Progress on state trail

The dream of planners was of an uninterrupted trail stretching from the Upstate to the Lowcountry, a trail that could be used by hikers, bicyclists, campers and picnickers statewide. Now the dream of a Palmetto Trail is halfway to reality.

During a recent celebration of National Trails Day, it was noted that 242 miles of the planned 425-mile trail have been opened to hikers. While advocates are striving to add more and better trails, they are proud of the progress that has been made over the past decade.

Linking the different sections of the trail has not always been easy. Legal squabbles, rugged terrain and a lack of money have led the trail into several dead-ends over the years. Planners originally had hoped to complete the trail in five years but now say that won't happen until 2010 at the earliest.

The 20-mile Jocassee Gorges Passage, added in 2001, is the showpiece section of the trail in the Upstate. But other sections are expected to be added in the near future, including 51 miles in Union, Spartanburg and Newberry counties set to open this year, and a trail connecting Kings Mountain State Park in York County to Crowders Mountain State Park across the border in North Carolina.

But not all of the trails are in wilderness areas. The West Columbia Riverwalk near the Capitol has become a lure for new housing development. Other sections of the trail traverse old railway lines. Also, a Braille trail crossing the South Carolina School for the Deaf and Blind in Spartanburg opened in 2005.

Some segments of the trail are less than ideal, with some running beside paved roads. And much of the progress in recent years has been on short trails, not the long stretches some had hoped for.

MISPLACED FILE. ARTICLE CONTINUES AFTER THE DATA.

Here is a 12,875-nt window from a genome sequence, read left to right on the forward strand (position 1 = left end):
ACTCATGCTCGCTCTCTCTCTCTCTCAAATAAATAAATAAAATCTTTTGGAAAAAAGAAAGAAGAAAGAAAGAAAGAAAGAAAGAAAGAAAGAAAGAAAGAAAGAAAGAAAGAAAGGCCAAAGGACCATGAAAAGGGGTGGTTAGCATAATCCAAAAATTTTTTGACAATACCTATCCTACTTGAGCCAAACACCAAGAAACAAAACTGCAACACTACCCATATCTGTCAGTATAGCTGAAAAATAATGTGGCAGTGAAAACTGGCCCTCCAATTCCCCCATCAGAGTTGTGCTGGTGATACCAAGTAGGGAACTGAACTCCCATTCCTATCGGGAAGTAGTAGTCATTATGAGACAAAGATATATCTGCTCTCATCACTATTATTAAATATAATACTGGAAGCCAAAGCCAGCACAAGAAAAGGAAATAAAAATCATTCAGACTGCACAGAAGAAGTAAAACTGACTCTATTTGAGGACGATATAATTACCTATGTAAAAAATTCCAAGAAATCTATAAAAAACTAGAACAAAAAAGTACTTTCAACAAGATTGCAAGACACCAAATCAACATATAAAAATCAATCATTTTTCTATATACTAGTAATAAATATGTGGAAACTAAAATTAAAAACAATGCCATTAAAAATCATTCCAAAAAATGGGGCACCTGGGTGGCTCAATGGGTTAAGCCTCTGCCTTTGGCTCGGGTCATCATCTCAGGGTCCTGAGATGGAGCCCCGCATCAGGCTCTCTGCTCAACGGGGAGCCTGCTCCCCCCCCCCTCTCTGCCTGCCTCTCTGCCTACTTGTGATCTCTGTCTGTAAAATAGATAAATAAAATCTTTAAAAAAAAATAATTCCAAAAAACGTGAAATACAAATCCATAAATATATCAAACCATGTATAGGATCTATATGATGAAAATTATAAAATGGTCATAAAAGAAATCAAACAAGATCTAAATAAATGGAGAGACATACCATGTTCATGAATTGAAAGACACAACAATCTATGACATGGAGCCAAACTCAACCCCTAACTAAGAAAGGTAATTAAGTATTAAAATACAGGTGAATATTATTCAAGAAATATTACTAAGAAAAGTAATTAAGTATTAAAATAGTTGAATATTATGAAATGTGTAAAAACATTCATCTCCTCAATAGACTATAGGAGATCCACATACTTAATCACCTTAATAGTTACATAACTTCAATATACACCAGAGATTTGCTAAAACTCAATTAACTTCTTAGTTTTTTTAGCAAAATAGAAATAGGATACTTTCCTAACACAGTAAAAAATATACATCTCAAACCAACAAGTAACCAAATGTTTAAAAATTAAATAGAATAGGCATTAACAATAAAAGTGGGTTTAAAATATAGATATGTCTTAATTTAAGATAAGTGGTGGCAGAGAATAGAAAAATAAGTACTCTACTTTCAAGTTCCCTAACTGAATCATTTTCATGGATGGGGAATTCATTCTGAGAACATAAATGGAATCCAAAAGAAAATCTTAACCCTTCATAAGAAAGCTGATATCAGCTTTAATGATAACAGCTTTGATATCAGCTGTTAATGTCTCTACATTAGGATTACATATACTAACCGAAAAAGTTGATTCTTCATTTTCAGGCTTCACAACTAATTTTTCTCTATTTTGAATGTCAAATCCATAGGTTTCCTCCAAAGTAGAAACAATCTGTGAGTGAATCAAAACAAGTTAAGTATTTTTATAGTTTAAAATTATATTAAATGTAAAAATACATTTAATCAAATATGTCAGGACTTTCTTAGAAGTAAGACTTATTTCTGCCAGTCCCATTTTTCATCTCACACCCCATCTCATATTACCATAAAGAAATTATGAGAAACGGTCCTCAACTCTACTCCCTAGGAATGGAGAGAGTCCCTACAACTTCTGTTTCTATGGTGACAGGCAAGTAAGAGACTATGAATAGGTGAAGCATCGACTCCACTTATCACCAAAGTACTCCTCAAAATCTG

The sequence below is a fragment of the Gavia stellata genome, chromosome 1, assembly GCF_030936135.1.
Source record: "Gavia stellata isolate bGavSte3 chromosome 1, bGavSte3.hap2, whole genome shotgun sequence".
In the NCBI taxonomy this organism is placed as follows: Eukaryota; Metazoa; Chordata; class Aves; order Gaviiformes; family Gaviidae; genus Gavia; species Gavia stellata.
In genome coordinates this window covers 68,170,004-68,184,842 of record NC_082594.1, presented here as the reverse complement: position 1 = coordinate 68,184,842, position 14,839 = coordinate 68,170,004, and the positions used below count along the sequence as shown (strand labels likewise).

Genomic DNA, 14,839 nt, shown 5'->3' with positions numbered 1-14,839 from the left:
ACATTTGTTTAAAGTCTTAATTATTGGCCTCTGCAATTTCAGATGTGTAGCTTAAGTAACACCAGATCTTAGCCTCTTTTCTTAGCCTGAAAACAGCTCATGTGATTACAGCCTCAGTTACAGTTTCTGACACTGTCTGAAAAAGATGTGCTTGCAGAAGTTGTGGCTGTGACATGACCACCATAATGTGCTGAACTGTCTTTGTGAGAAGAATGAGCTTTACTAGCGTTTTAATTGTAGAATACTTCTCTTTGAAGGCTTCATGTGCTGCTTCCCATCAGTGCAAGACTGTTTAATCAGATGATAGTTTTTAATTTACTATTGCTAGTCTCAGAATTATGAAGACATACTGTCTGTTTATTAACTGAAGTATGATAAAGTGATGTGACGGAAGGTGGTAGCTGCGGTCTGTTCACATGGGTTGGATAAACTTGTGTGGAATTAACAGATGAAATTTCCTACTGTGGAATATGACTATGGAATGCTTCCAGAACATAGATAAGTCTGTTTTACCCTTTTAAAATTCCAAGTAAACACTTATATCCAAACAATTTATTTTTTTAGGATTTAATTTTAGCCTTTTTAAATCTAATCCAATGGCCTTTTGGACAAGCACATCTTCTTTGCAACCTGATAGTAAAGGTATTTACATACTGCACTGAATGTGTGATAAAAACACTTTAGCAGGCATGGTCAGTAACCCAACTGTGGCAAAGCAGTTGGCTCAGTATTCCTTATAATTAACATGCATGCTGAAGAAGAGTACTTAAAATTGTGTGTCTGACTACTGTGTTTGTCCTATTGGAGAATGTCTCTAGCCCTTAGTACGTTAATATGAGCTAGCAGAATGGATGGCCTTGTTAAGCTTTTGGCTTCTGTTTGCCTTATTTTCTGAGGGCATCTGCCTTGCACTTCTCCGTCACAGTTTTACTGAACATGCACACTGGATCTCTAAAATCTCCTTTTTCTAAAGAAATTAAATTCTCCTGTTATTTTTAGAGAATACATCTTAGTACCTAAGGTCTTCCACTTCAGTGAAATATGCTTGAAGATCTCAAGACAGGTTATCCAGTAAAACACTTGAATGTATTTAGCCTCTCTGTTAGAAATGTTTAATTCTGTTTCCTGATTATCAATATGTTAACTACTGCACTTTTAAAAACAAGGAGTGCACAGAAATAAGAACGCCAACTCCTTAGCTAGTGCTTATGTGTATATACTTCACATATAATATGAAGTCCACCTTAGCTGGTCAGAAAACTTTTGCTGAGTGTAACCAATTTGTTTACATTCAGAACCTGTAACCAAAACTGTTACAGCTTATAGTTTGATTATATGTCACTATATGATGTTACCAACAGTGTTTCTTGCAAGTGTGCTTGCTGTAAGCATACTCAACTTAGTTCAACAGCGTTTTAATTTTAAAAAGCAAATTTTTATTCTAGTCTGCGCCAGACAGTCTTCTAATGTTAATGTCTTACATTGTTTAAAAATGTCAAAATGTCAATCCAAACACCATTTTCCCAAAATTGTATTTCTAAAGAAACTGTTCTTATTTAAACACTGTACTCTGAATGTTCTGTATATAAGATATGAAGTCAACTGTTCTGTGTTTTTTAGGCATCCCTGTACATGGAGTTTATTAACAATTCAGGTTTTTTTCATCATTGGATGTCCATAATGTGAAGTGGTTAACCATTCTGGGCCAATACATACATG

Nonetheless, the vision remains, and advocates are committed to the long trail linking the Appalachian Mountain Range in the north to the Atlantic Ocean in the south. That will require the cooperation of private landowners and the success of a number of legal battles to procure land.

But we continue to believe that the Palmetto Trail is one of the state's best ideas. The trail functions not only as an attraction for visitors to the state but also as a way to preserve South Carolina's most scenic -- and often most vulnerable -- natural landscapes. And, fortunately, those who are attracted to the chain of trails also tend to be the best stewards of the land.

South Carolinians owe a debt of gratitude to organizations such as the Recreational Trails Program, which helps find federal money to build new trails and improve old ones, and to Palmetto Trail supporters such as the Palmetto Conservation Foundation, S.C. Off-Road Enthusiasts and the Southern Off-Road Bicycle Association.

We look forward to the day when the southern and northern sections of the trail link up. On that day, South Carolinians can reassure themselves that they have preserved and enhanced what amounts to one of the state's greatest natural resources for generations to come.


The Palmetto Trail, begun more than a decade ago, is more than half completed.

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